Under digitalization, literature is becoming democratic. With some skills and reliable Internet, anyone can be a writer today—and we’re not just talking about self-publishing books. Anyone can be a writer today in the sense that writing has become more inclusive.
Writing is no longer solely a profession. It can be a personal art, a hobby, or a communication tool. It can be a form of therapy. And for these purposes, there is one place on the Internet you can turn to: the blog.
On blogs, writing is free. You can write about anything under the sun, and write it in any manner you can think of. To cater to new whims and forms of expressions, websites are adapting, and new ones are coming out.
Here are five platforms that changed blogging over the years.
Links.Net (Justin’s Links from the Underground)
Even before the term “weblog” was coined by Jorn Barger in 1997, there had been platforms that fit the description. There are lingering contentions on who published the first-ever blog in history—with entrepreneur Rob Palmer claiming he did in 1993—but most scholars and online researchers consider it to be Justin Hall, who created Links.Net in 1994. It was enough for New York Times to mention him as possibly “the founding father of personal bloggers.”
Since neither “weblog” nor its short form “blog” was coined yet, Hall simply referred to his page as a personal homepage, titled “Justin’s Links from the Underground.” Aptly called, it was a visual tour of the world wide web under the guise of a personal diary, with musings full of HTML links, much like an earlier form of SEO writing.
Hall’s fascination with online links prompted him to start the website. On it, he writes, “When I first saw images and text on the screen at the same time, with links, wow! Since January 1994, I’ve been using the web to publish my personal notes on life. Justin’s Links […] comprise[s] a mess of pages, some inaccuracies, a bunch of broken links, and too much information.”
This humble purpose may be why the website hasn’t been updated with current design styles and interfaces. But even with an outdated look, Links.Net still fulfills its purpose and is relatively updated, with its last post in January 2021.
It’s pretty much forgotten now by the online world, except for bloggers who were around in the early 2000s. Despite its current lackluster, Livejournal was a pioneering blog site, a vast platform that propagated all kinds of niche subcultures within its realm. Its subcultures can be as niche as a Doctor Who fan-fiction community or a media and translations page for the Japanese group, Arashi.
LiveJournal set the tone for most social networking sites. Users can create their own profiles and blog pages, which they can use to join community pages based on their interests, similar to Facebook Groups.
LiveJournal is still online, and so are its most popular community pages. To this day, “Oh No, They Didn’t!” brings the latest celebrity news and gossip. Its Korean pop culture counterpart, “Omona, They Didn’t!” still has an ample community as well.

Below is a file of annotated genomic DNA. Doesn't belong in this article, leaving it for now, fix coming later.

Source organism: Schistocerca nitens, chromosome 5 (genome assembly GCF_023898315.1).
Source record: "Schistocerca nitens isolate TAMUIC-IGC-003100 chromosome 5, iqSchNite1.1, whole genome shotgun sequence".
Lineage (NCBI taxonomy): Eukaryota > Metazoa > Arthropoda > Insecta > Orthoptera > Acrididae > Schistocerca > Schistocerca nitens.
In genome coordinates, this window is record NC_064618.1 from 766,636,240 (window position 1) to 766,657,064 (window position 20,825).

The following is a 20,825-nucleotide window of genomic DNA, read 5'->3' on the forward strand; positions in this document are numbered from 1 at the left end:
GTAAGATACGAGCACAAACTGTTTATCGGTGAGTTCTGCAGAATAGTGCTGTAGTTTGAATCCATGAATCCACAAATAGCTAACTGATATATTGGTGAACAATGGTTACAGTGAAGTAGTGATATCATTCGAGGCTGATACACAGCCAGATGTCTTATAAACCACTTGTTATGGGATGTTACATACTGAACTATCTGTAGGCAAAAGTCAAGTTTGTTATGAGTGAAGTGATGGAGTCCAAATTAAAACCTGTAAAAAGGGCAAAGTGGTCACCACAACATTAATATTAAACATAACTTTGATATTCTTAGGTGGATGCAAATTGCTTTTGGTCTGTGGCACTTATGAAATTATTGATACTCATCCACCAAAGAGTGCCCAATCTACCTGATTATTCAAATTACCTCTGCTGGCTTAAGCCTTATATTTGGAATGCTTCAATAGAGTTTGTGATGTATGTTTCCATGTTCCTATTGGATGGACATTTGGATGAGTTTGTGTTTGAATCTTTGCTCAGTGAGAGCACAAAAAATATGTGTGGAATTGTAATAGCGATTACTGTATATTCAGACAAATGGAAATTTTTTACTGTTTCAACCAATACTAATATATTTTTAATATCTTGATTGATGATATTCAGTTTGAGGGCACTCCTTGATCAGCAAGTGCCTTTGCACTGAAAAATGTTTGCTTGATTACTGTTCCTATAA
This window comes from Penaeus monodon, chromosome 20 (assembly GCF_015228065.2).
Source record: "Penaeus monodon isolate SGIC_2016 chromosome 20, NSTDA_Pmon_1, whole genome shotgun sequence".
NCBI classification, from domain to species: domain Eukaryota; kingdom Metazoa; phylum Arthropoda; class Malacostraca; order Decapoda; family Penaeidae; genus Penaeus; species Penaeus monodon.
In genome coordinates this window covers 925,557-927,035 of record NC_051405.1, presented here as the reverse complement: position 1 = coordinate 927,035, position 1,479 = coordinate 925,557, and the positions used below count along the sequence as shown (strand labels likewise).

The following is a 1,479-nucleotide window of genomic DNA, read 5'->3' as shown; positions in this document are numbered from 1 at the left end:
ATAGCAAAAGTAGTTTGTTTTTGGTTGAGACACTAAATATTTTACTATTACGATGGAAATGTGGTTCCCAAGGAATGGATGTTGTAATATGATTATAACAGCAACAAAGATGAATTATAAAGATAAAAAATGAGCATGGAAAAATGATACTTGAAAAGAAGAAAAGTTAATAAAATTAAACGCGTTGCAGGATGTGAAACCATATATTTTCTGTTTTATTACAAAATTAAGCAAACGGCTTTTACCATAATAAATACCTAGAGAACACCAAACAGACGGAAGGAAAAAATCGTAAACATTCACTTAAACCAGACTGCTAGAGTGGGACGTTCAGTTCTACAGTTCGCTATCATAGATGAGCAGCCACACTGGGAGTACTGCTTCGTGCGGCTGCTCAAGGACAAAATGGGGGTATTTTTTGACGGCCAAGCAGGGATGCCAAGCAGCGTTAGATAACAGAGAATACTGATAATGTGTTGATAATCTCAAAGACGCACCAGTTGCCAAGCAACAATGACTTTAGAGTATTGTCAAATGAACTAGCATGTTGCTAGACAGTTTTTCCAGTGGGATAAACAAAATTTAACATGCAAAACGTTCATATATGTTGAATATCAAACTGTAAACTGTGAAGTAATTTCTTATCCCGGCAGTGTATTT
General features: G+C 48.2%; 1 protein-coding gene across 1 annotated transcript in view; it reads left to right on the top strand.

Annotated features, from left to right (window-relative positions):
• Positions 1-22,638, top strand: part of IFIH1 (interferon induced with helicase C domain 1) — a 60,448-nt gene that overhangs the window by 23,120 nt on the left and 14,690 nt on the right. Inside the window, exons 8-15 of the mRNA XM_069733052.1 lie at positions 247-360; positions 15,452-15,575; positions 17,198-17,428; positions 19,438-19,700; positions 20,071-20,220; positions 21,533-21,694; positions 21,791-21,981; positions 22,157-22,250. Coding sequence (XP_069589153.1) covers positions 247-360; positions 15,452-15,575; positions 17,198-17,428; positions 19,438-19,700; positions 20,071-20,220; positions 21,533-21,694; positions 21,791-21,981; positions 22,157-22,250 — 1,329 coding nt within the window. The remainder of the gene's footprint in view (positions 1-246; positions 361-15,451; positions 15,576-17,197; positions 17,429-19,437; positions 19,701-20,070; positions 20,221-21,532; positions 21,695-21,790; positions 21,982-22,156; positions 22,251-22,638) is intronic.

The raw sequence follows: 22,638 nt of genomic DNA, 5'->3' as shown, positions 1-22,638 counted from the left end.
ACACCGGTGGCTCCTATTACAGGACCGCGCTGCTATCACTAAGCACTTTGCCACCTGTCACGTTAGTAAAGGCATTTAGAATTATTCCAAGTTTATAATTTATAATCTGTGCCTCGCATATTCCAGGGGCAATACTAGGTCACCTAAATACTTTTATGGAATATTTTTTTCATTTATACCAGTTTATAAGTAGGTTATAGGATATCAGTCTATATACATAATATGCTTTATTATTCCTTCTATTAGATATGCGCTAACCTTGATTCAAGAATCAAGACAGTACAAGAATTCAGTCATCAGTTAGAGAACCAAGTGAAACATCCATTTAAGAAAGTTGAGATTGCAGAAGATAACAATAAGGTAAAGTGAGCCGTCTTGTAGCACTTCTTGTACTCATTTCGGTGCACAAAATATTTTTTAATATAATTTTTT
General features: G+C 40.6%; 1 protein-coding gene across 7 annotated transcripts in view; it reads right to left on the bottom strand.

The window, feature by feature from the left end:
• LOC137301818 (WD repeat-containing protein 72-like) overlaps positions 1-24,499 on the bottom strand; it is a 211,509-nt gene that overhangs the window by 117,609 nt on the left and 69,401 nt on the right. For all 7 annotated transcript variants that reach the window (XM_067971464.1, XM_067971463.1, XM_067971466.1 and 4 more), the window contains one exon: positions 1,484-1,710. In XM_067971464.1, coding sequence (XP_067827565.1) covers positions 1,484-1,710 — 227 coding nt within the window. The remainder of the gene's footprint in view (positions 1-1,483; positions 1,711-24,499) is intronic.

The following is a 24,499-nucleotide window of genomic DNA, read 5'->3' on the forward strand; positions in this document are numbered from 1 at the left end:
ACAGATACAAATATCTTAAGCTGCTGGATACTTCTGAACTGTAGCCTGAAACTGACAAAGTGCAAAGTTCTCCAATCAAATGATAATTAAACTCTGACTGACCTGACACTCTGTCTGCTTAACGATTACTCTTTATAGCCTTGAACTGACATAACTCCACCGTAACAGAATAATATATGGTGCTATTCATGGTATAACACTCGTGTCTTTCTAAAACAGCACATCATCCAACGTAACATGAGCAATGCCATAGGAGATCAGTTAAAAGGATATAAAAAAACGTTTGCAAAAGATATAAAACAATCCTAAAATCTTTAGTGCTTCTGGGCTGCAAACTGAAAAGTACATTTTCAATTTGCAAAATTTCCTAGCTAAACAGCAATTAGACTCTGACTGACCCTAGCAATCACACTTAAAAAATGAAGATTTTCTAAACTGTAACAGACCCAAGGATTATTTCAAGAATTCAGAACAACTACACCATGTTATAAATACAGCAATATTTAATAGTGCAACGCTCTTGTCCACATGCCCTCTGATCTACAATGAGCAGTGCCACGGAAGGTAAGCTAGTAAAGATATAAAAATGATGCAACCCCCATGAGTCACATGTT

WordPress is what LiveJournal could have been if it had had innovative marketing, coding, and design tools. WordPress also fostered the niche subculture in blogging, but it was developed to be more flexible for both personal and commercial purposes.
The success of WordPress lies in its wide customization. Within minutes, anyone can create their own website on wordpress.com, design its headers and pages with palettes and images, and monetize it through ad revenue.
Aside from the layman-friendly wordpress.com, there is another variety that WordPress comes in. WordPress.org features plug-in architecture, a software that allows a coder to add additional features to an existing program. Creating a website using the WordPress.org plug-in may be more advanced and may need some intermediate technical knowledge, but it’s possibilities for customization are endless. It also provides advanced tracking for SEO and media management, making it the perfect tool for commercial businesses.
With its extensive services, wordpress.org now powers more than a third of the web. Its clientele includes news websites such as CBS New York, pop culture magazines such as Rolling Stone, and data and analytics sites such as Bloomberg Professional Services.
Twitter created the culture of microblogging, a shorter and easier way to publish your thoughts online. Called tweets, Twitter’s microblogging interface allows you to express yourself in 140 characters or fewer. In 2017, they expanded this to 280 characters.
Aside from offering a quicker way to blog, Twitter allows replies and retweets, transforming it into a social networking site among friends as well.
The Blogging Evolution Is Only Starting
Currently, there are over 31 million bloggers in America, and counting. As these numbers continue to grow, so will blogging platforms and services. We can’t wait to see how much more we can deliver content in the future.